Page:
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Frame Relay

Configuring Frame Relay Traffic Shaping on 7200 Routers and Lower Platforms

Document ID: 6151

Updated: May 31, 2005

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Introduction

This document provides a sample configuration for Frame Relay traffic shaping.

Prerequisites

Requirements

There are no specific prerequisites for this document.

Components Used

Frame-relay traffic shaping has been supported since Cisco IOS® Software Release 11.2.

It is supported on Cisco 7200 routers and lower platforms. Distributed Traffic Shaping is supported on Cisco 7500 routers, 7600 routers, and FlexWAN module.

Conventions

For more information on document conventions, see the Cisco Technical Tips Conventions.

Background Information

Common implementations of Frame Relay traffic shaping are:

  1. High speed to low speed circuit mismatches: There are two possibilities here:

    • The hub site has a T1 line into the cloud, while the remote site has a lower speed (56 Kbps). In this case, you need to rate-limit the hub site so that it does not exceed the remote side access rate.

    • The hub site has a single T1 line into the cloud, while the remote sites also have a full T1 line into the cloud, connecting to the same hub site. In this case, you need to rate-limit the remote sites so as to not overrun the hub.

  2. Oversubscription: For example, if the guaranteed rate on a permanent virtual circuit (PVC) is 64 Kbps and the access rate is 128 Kbps on both ends, it is possible to burst above the guaranteed rate when there is no congestion and fall back to the guaranteed rate when there is congestion.

  3. Quality of Service: For implementing FRF.12 fragmentation or low latency queuing features to achieve better quality of service, see VoIP over Frame Relay with Quality of Service.

Note: The access rate is the physical line speed of the interface connecting to the Frame Relay. The guaranteed rate is the committed information rate (CIR) the Telco has given for the PVC. Setting the CIR or minCIR at the access rate should be avoided, because it may result in output drops, causing traffic to throttle. The reason for this is that the shape rate does not take into account the overhead bytes of the flag and Cyclic Redundancy Check (CRC) fields. So, shaping at line rate is actually oversubscribing, and will cause interface congestion. Shaping at the access rate is not recommended. You should always shape the traffic at 95 percent of the access rate. More generally, the aggregate shaped rate should be no more than 95 percent of the access rate.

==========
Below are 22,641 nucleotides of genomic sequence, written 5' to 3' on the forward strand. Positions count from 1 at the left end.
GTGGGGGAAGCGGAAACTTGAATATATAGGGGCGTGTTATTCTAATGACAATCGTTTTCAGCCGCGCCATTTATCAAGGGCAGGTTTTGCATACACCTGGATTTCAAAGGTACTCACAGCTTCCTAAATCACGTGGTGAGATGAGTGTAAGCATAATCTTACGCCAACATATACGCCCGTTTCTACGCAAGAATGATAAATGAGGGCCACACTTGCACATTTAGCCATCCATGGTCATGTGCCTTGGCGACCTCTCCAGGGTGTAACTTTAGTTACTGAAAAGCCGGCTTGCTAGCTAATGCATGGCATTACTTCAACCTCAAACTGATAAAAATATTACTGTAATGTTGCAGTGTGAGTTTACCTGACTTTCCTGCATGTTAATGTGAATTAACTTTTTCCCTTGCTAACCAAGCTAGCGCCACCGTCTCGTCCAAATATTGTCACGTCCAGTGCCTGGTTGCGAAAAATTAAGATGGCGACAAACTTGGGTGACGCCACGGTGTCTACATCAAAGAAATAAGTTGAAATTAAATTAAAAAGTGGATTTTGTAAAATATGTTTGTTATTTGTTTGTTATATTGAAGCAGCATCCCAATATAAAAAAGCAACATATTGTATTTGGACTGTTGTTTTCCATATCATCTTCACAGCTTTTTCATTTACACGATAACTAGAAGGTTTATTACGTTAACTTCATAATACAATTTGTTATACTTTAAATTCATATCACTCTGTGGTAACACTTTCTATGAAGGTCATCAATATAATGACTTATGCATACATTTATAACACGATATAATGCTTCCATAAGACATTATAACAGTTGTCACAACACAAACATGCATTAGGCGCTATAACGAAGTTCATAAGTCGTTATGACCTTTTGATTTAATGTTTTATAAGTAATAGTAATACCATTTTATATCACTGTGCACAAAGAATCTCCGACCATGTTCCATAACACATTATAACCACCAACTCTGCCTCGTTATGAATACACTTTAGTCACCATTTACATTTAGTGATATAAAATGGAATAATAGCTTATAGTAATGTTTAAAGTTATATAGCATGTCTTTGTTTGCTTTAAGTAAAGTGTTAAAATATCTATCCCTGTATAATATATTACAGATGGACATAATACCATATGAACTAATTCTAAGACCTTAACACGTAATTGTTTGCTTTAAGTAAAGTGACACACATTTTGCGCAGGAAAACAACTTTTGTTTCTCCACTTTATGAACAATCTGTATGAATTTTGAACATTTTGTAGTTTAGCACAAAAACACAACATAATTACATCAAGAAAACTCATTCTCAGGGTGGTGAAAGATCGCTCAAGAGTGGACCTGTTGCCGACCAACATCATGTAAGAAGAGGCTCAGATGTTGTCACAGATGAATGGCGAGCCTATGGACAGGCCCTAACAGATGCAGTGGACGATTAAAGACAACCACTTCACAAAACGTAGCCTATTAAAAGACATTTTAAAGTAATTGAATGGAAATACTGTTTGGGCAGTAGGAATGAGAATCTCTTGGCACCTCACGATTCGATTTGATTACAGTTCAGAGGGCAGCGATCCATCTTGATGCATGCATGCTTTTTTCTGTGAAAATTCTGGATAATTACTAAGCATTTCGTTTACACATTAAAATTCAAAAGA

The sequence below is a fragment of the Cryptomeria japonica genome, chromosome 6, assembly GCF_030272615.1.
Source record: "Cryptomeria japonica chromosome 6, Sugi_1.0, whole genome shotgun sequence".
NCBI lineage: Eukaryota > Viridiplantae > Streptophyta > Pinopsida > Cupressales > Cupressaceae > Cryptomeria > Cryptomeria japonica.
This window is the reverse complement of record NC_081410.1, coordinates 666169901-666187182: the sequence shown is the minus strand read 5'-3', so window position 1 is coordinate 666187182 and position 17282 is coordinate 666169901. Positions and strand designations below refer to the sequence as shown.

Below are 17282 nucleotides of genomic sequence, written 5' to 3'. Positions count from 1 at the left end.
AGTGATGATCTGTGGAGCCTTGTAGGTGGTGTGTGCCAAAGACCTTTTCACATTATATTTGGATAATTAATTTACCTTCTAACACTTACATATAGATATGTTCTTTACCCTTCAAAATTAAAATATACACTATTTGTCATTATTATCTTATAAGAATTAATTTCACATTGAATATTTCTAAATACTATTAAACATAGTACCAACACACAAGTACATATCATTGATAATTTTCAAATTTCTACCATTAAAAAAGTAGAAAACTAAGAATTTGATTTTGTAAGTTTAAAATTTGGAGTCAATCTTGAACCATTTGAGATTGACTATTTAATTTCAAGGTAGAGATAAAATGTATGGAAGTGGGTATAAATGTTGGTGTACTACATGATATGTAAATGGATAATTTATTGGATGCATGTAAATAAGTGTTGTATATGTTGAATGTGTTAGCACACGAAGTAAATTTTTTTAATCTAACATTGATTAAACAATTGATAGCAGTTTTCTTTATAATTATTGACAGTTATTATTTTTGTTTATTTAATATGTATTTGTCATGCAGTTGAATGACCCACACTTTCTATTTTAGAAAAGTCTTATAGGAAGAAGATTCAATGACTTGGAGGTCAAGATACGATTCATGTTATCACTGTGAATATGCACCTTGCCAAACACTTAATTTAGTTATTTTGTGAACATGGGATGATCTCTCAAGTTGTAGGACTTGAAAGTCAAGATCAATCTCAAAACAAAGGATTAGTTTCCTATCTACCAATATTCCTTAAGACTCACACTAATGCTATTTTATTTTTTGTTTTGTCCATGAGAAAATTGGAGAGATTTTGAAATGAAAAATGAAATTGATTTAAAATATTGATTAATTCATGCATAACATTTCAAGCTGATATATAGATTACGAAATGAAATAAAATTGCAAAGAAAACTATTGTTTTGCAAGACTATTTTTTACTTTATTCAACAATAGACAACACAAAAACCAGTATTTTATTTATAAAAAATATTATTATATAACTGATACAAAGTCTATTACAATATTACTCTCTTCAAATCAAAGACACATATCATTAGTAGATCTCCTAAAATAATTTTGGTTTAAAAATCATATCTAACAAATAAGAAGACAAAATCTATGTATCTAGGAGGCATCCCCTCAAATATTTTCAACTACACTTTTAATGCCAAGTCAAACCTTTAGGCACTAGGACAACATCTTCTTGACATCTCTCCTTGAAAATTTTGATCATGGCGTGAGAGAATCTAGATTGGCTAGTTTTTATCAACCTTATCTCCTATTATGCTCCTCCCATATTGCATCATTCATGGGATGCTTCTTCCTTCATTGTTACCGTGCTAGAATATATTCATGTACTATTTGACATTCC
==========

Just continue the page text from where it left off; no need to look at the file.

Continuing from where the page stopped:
Configure

In this section, you are presented with the information to configure the features described in this document.

Note: To find additional information on the commands used in this document, use the IOS Command Lookup tool

Network Diagram

This document uses this network setup:

traffic_shaping_6151.gif

In the above example, we have the following values:

  • HUB - access rate = 192 Kbps, guaranteed rate = 32Kbps

  • REMOTE - access rate = 64Kbps, guaranteed rate = 32Kbps

Here, we are implementing traffic shaping at both ends so that the average transmit rate is 64Kbps. If needed, the HUB can burst above this. In case of congestion, it can drop down to 32Kbps at the minimum. Congestion notification from the cloud is via backward explicit congestion notification (BECN). Hence, the shaping is configured to adapt to BECN.

Note: Frame-relay traffic shaping is enabled on the main interface, and it applies to all data link connection identifiers (DLCIs) under that interface. We cannot enable traffic shaping only for a particular DLCI or subinterface under the main interface. If a certain DLCI has no map class attached to it, and traffic shaping is enabled on the main interface, the DLCI is assigned a default map-class with CIR = 56000.

Configurations

This document uses these configurations:

  • Hub

  • Remote

Hub
interface Serial0/0 
 no ip address 
 encapsulation frame-relay 
 no fair-queue 
 frame-relay traffic-shaping 

!--- Apply traffic shaping to main interface (step 3).
 
interface Serial0/0.1 point-to-point 
 ip address 10.1.1.1 255.255.255.0 
 frame-relay interface-dlci 16  
 frame-relay class cisco